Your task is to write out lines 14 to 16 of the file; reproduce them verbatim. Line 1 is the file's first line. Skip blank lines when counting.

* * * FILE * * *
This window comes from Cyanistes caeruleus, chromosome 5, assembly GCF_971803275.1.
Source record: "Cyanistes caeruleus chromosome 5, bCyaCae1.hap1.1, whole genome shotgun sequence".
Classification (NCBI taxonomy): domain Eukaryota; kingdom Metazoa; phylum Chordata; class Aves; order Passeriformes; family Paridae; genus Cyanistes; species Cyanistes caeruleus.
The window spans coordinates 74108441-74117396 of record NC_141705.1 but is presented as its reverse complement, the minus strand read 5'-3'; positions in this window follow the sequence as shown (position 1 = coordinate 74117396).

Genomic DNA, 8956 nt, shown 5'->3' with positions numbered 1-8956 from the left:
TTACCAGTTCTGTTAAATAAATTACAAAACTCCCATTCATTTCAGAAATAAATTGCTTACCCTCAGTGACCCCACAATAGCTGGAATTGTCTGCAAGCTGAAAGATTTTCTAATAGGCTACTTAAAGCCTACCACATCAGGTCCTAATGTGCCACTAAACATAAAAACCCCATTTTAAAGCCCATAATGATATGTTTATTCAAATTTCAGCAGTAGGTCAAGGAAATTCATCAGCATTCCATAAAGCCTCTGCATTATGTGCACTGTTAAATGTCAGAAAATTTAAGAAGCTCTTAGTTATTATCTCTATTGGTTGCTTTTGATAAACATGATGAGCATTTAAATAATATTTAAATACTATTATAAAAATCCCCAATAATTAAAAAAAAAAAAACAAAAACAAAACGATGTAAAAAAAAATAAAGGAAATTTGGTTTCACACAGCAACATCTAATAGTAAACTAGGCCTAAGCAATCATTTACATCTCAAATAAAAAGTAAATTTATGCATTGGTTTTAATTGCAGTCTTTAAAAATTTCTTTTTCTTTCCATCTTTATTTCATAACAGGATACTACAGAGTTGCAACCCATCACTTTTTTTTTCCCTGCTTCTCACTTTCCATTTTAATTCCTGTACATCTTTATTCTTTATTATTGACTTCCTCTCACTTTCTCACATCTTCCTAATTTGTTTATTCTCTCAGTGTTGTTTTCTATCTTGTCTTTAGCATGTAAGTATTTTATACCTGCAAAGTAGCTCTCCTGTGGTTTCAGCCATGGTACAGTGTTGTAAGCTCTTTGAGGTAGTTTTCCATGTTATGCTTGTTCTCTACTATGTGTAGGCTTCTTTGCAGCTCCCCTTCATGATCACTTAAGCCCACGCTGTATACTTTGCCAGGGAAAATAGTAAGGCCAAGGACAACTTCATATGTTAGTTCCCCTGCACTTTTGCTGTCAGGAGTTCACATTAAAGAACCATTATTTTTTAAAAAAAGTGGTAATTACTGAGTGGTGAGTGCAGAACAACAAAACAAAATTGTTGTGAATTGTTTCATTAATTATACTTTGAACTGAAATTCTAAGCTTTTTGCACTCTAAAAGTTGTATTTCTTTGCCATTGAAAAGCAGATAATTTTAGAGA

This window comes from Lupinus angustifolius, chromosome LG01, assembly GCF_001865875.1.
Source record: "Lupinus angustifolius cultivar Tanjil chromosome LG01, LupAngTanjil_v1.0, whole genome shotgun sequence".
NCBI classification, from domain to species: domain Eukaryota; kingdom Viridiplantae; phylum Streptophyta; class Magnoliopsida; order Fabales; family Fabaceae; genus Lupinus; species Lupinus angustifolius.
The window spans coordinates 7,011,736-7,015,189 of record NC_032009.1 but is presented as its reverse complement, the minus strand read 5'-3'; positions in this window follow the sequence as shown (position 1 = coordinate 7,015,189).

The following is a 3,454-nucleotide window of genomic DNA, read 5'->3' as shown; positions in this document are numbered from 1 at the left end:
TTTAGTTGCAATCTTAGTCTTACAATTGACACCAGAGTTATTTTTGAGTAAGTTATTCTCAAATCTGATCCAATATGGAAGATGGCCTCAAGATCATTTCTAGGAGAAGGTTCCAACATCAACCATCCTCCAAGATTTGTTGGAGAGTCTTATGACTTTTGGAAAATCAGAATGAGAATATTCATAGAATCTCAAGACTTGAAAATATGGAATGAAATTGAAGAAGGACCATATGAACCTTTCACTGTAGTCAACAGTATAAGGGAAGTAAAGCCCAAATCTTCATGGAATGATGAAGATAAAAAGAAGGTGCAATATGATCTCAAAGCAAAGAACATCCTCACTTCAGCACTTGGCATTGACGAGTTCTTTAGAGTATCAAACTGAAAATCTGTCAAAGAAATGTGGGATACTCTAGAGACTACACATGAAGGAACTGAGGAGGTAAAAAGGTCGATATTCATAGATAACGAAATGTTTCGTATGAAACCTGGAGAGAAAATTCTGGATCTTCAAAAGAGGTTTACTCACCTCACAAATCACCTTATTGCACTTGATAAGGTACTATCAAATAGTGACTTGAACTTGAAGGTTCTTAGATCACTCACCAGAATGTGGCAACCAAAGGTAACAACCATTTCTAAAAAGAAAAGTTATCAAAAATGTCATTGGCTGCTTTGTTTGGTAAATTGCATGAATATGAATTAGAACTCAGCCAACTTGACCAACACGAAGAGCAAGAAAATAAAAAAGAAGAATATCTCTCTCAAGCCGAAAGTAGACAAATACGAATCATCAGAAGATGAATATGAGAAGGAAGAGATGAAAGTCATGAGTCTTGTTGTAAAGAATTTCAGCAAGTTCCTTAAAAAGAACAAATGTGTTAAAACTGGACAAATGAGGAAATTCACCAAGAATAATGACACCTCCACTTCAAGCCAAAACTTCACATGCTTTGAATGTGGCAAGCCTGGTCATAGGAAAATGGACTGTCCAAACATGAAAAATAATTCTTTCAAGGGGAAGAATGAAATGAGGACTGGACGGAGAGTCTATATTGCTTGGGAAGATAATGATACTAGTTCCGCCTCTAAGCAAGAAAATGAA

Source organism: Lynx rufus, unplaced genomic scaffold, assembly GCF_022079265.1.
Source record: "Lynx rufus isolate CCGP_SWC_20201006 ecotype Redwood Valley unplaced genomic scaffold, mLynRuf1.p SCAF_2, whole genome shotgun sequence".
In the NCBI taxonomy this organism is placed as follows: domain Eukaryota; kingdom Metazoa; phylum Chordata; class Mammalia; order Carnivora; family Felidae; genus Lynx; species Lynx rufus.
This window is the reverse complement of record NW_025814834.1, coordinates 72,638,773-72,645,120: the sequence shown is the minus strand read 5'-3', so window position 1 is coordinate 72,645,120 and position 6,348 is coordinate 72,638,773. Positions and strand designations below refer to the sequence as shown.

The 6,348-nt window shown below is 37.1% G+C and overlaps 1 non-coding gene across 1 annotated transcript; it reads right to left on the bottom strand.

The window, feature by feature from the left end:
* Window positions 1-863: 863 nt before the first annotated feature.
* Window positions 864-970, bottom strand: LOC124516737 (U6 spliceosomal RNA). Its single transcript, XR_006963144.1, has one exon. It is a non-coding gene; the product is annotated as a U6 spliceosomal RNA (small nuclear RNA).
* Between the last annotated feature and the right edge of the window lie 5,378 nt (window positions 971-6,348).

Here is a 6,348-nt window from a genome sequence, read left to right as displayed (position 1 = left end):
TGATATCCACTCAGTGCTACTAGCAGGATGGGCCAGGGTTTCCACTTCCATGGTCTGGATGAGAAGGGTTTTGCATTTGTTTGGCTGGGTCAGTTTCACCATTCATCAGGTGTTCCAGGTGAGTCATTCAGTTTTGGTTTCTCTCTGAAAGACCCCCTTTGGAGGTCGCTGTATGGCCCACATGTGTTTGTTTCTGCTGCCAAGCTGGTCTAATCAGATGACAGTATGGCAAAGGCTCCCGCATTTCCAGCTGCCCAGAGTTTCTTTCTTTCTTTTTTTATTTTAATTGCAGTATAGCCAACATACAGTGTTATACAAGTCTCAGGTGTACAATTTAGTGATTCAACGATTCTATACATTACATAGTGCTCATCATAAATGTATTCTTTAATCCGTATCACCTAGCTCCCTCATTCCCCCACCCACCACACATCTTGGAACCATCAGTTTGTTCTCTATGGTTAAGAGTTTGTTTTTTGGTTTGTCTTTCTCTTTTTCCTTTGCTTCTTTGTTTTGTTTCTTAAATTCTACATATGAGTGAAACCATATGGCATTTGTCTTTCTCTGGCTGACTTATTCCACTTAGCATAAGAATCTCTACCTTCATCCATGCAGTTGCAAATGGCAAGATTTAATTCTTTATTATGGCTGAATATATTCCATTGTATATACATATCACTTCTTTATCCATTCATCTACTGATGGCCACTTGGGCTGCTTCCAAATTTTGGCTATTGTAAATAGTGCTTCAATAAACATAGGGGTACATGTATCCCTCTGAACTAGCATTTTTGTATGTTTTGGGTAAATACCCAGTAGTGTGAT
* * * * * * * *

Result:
Source record: "Lynx rufus isolate CCGP_SWC_20201006 ecotype Redwood Valley unplaced genomic scaffold, mLynRuf1.p SCAF_2, whole genome shotgun sequence".
In the NCBI taxonomy this organism is placed as follows: domain Eukaryota; kingdom Metazoa; phylum Chordata; class Mammalia; order Carnivora; family Felidae; genus Lynx; species Lynx rufus.
This window is the reverse complement of record NW_025814834.1, coordinates 72,638,773-72,645,120: the sequence shown is the minus strand read 5'-3', so window position 1 is coordinate 72,645,120 and position 6,348 is coordinate 72,638,773. Positions and strand designations below refer to the sequence as shown.